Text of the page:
Speaking at Stanford, Tibetan and Uyghur leaders decry Chinese domination

Tibetans and Uyghurs discuss more than half-a-century of Chinese rule and call for a negotiated autonomy for their peoples, rather than independence from China.


Courtesy of P H Yang Photography Rebiya Kadeer and Samdhong Rinpoche

Rebiya Kadeer, an activist on behalf of the Uyghur people, and Samdhong Rinpoche, the prime minister of the exiled government of Tibet, spoke at an event hosted by Stanford's Friends of Tibet.

In the world of international human rights, both speakers are heavy hitters from the East: Samdhong Rinpoche, the prime minister of the exiled government of Tibet, and Rebiya Kadeer, a leading activist on behalf of the 9 million Uyghur people of the Xinjiang region of western China.

The two spoke about relations with China, ethnic tensions, civil disobedience and nonviolent solutions to the plight of their peoples last week at an event co-sponsored by the Stanford Friends of Tibet and the Stanford University Speakers Bureau. The discussion was moderated by history Professor Clayborne Carson, director of the Martin Luther King Jr. Research and Education Institute at Stanford.

Samdhong Rinpoche, a close adviser to the Dalai Lama, said that the Nobel Peace Prize winner has told him that while his faith in the Chinese leadership becomes "thinner and thinner," his faith in the people of China is unwavering; they are his "great hope."

A Gandhian and Buddhist scholar, thoughtful and slow to speech, Samdhong Rinpoche spent most of his time at the podium giving an abbreviated history of Tibet, emphasizing Tibet's longstanding interest in a negotiated settlement for its autonomy. He concluded by describing the last decade's nine rounds of dialogue with the People's Republic of China, during which Tibet sought the middle path – "not seeking independence but genuine autonomy."

"Now the ball is in their court," he said. "We have made it crystal clear what we want," he said. He called for a "sincere implementation" of the constitutional provisions for Tibetan autonomy.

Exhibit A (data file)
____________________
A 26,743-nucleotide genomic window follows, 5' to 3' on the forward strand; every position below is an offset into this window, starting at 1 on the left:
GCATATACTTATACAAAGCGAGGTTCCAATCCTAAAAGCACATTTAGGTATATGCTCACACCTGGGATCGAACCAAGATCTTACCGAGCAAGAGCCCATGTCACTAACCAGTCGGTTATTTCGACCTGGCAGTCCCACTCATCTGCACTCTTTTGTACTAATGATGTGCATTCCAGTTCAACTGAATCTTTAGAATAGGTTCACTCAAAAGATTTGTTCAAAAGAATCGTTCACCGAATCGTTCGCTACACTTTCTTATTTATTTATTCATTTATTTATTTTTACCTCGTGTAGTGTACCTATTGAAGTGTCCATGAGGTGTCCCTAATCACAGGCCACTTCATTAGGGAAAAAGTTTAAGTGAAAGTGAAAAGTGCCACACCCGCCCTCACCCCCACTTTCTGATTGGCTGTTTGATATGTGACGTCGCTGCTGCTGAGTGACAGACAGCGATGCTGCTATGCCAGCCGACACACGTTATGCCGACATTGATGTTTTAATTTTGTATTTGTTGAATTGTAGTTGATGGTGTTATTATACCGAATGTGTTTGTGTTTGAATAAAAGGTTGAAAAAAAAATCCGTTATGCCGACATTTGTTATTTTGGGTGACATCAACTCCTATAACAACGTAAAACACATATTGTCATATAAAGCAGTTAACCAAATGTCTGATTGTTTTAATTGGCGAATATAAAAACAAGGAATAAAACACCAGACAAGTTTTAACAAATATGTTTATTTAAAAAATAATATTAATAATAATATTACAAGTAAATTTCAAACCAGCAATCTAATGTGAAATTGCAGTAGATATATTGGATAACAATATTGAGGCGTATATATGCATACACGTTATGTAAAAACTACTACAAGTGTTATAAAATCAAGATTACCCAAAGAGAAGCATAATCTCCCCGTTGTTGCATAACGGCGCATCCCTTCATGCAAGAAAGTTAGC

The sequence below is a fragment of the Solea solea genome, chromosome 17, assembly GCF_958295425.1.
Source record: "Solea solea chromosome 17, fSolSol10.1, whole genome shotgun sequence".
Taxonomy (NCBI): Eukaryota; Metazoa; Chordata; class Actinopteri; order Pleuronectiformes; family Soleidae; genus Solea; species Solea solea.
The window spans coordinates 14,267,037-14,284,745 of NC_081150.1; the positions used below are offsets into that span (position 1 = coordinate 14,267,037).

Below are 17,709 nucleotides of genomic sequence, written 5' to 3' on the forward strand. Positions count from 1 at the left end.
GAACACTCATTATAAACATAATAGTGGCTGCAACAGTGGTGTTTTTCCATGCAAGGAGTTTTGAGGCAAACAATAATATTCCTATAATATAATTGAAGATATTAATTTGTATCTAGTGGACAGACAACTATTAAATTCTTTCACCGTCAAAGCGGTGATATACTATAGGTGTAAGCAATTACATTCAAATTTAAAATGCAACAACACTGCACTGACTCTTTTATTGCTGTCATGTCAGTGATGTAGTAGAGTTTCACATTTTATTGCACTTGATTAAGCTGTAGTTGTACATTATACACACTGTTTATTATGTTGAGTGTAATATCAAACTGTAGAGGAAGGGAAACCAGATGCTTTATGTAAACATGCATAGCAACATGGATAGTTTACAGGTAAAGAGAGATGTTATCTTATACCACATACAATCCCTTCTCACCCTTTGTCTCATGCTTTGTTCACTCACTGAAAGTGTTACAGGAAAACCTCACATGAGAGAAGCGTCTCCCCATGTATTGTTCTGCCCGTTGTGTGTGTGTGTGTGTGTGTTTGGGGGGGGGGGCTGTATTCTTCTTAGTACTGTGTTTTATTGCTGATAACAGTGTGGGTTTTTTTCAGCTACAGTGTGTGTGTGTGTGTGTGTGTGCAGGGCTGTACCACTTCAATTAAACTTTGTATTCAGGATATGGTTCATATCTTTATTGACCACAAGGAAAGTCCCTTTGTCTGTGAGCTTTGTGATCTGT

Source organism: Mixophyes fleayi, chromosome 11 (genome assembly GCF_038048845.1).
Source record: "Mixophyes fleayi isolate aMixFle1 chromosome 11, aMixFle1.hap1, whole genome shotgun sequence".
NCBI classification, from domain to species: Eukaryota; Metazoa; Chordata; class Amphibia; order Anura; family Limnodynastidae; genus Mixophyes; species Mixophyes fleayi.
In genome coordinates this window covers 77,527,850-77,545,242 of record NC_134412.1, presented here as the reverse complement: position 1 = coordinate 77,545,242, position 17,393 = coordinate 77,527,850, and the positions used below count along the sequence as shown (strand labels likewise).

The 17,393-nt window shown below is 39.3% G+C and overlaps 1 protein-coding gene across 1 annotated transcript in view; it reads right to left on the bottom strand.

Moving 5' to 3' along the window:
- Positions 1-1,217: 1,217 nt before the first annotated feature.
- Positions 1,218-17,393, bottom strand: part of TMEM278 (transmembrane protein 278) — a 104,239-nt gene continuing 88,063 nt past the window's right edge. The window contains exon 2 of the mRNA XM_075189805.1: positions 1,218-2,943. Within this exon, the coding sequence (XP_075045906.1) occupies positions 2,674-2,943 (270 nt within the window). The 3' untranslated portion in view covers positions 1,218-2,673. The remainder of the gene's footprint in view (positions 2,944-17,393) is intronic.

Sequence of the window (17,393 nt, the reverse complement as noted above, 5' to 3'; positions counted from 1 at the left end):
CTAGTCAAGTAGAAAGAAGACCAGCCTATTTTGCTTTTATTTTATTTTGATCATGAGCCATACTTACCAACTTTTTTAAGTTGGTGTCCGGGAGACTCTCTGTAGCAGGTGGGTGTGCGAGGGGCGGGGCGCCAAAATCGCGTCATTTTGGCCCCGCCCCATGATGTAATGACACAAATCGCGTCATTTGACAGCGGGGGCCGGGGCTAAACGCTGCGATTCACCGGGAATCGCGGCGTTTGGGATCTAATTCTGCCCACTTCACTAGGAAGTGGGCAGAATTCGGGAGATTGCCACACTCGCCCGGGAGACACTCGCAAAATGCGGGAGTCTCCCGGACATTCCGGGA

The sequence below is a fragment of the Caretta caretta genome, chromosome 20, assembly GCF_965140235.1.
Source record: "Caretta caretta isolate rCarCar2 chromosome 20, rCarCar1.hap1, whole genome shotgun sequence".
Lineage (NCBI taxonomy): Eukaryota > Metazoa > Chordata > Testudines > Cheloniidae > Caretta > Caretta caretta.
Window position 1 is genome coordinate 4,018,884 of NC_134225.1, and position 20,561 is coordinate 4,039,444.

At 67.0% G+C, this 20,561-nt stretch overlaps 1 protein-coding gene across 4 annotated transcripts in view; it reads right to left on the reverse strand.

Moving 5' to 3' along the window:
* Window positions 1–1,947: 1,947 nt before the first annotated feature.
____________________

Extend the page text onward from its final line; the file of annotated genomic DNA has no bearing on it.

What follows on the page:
Kadeer echoed some of the same sentiments: "In spite of six-decades-long suffering and persecution, we are still expressing a conciliatory message – like the Dalai Lama, a peaceful negotiated settlement of issues."

Kadeer, president of the World Uyghur Congress, is a former child refugee, laundress and finally multi-millionaire businesswoman and mother of 11 children. She spent six years in jail as a political prisoner, two of them in solitary confinement, and now lives in Washington, D.C. She is the author of last year's acclaimed Dragon Fighter: One Woman's Epic Struggle for Peace with China. She spoke through a translator and startled many in the audience with the sound of a language that is Turkic, not Chinese, in origin.

"We have not enjoyed a moment of peace under Chinese rule," she said, noting Chinese promises that the Uyghur would live under "self-rule, and that our culture, religion, traditions would be respected and we would run our own affairs."

Crackdowns on the Uyghurs, a Muslim minority of China, became more fierce after the Sept. 11 attacks and the "global war on terrorism," said Kadeer. "Using the label of 'terrorist' since 9/11, the Chinese government has been able to murder tens of thousands," she said.

"Beginning in 2003, the Chinese government implemented a bilingual education policy for kindergarten through college – truly a monolingual Chinese program against constitutional laws," she said.

"Professors and teachers who could not teach in Chinese language were fired and had to pick up janitorial and menial jobs," she said. Those who spoke out were arrested and "in many cases charged as terrorists and executed."

She also said that the Chinese government is "violating its promises not to transfer Chinese settlers in the region" by bringing millions of people into the area "to dilute the culture."

She addressed why the plight of the Uyghur people is not as well known as Tibetans' troubles. The Dalai Lama was able to flee in 1959, she said, and with thousands of monks and other refugees was able to set up an exile government in Dharamsala, India. "The Uyghur political leadership were forced by Stalin to negotiate with Mao Zedong," she said. Its leaders were "killed for refusing to cooperate."

One Stanford student, George Qiao, a doctoral student in history, questioned the presentation as "very one-sided."

"I respect your passion in searching for freedom," Qiao said, "but partial truth is not truth." He suggested the speakers were "demonizing the Chinese government."

Said Samdhong Rinpoche: "I fully agree with the idea presented by the young gentleman for more dialogue. Since 2008, a large number of Chinese people did awake and try to find out the real situation – and we made efforts to reach out."

He called for "more and more intimate dialogue and the dispelling of the misinformation and misconceptions" as "the only way to establish genuine friendship between people who have lived for thousands of years as brothers and sisters, friendly nations and friendly people."

He suggested that, in the age of the Internet, Americans spend 15 minutes a day "reaching out to some Chinese person inside China."